Dealing with vaginal thrush and nipple thrush

Candida rarely causes harm, but can be extremely uncomfortable and interfere with breastfeeding and sexual activity. Midwife Christine Klynhans looks at the causes and cures.


Thrush is a yeast-like fungus that naturally lives in our bodies, as well as on objects like baby bottles and dummies. Our immune systems and the good bacteria in our bodies are usually able to control candida, so it doesn’t cause any harm. However, an overgrowth can lead to a candida infection and both mothers and their babies can be affected.

What puts you at risk of infection?

  • A suppressed immune system.
  • Medical conditions like HIV, cancer and diabetes.
  • Antibiotic use, since they kill the good bacteria in your system, too.
  • High sugar intake, which “feeds” the fungus.
  • Any skin breakdown, which can allow the organism to penetrate the skin and grow.

Vaginal thrush

Most women will experience a vaginal thrush infection at some point in their lives, but managing it as a new mom is essential since it’s often the source of infection in the baby.

Risk factors

  • Hormonal changes during women’s monthly menstrual cycles and pregnancy.
  • The use of hormonal contraception.
  • The use of fragranced soaps and bubble baths.
  • Vaginal douching (flushing out the vagina with preparations containing iodine), which completely destroys the vaginal probiotic balance. Douching as a form of thrush treatment should be avoided.


  • Vaginal itching and burning.
  • Redness and swelling in the vaginal area.
  • A thick, white, curdy discharge.
  • A stinging sensation when passing urine.
  • Pain and discomfort during sex.


  • You can obtain an antifungal ointment at the pharmacy to use with an applicator inside the vagina and to apply to the surrounding areas where you are experiencing itching.
  • In severe cases, a doctor can prescribe oral anti-fungal medication.
  • Use feminine hygiene products with pH levels designed for the vaginal area.
  • Avoid tight-fitting clothes and synthetic underwear.
  • Change out of wet swimwear as soon as possible.
  • Use a water-based lubricant during sex.
  • Reduce your sugar intake.
  • Add a few drops of tea tree oil to your bath water.

Nipple thrush

Nipple thrush typically appears suddenly after a period of comfortable breastfeeding.


  • A tendency for thrush infections.
  • Nipple trauma due to poor latching.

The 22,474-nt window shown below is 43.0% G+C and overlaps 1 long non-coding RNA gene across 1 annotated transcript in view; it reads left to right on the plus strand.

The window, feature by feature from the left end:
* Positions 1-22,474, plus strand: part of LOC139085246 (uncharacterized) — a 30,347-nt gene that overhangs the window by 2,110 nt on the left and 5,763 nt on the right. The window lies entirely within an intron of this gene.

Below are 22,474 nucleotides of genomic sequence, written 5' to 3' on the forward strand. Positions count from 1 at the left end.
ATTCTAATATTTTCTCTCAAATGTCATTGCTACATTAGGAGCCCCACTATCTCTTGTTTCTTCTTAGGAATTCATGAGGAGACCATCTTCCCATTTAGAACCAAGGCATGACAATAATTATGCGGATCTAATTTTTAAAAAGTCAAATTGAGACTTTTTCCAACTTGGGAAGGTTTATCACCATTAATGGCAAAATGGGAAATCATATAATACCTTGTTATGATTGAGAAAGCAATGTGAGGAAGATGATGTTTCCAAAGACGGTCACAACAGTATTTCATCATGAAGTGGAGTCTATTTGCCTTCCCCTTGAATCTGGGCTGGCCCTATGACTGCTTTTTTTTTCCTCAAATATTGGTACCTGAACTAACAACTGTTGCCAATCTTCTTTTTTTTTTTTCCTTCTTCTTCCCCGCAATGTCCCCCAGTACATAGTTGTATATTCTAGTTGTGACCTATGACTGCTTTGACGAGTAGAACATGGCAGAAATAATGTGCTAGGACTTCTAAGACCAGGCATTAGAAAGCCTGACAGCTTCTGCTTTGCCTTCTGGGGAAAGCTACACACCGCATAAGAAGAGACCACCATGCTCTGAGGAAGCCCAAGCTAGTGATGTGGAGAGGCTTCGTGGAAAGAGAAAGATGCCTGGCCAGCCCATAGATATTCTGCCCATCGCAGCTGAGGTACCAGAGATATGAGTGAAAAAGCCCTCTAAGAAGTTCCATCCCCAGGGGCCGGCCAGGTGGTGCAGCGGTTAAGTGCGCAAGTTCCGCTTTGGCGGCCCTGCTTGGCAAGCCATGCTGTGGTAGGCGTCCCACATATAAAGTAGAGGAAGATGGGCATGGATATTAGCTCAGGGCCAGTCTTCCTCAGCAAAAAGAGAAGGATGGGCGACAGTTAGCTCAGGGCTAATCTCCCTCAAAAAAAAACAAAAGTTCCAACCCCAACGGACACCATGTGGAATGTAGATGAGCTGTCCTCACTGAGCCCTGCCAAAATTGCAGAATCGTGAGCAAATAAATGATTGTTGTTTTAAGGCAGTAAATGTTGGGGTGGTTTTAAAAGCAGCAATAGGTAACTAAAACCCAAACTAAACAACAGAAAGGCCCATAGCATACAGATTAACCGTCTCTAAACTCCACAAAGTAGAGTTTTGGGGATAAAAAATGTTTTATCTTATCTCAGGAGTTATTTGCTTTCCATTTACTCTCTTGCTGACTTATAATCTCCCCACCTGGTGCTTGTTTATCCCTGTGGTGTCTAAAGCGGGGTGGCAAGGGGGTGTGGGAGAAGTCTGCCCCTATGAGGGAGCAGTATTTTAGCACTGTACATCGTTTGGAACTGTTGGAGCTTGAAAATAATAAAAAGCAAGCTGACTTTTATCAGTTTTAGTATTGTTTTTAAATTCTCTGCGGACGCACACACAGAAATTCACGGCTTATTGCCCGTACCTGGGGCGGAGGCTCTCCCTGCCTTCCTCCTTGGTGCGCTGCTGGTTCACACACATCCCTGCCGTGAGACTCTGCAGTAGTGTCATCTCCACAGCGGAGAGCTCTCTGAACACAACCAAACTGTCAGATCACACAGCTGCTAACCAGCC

• Wearing damp breast pads or nursing bras.
  • Anaemia in the mother.
  • An oral thrush infection in baby.
  • High sugar intake (from mixtures that mothers drink to boost their milk supply).

ALSO SEE: Dealing with oral thrush


  • A diagnosis is made based on symptoms, but only confirmed if the symptoms respond to treatment.
  • Burning or itching nipple pain during and after feeds.
  • Nipples that appear bright pink or red, and are inflamed.
  • Sometimes the fungi can be seen on the nipple in the form of white patches.
  • Shooting pains in the breasts.


  • See a certified lactation consultant if you suspect nipple thrush, as there are many factors to consider.
  • Ask your doctor to use Dr Jack Newman’s protocol for treating nipple thrush ( Both you and your baby should be treated and the protocol takes four to five days to work. It should be continued for a week or two after symptoms have cleared.
  • Wash your hands carefully before and after touching your breasts.
  • Change breast pads regularly.
  • Wash nursing bras and tops in hot water and hang in the sun to dry.
  • Boil all dummies and breast pump equipment for 20 minutes daily.
  • Reduce your sugar and dairy intake.
  • Use an echinacea supplement to boost your immune system.
  • Rinse your nipples with a solution of half water, half vinegar after feeds.
  • Take 250mg grapefruit seed extract three times a day.
  • Although it’s safe for your baby to breastfeed or drink expressed milk during treatment, don’t freeze this milk to use later.

Christine Klynhans is a midwife, lactation consultant and well-baby clinic sister. 

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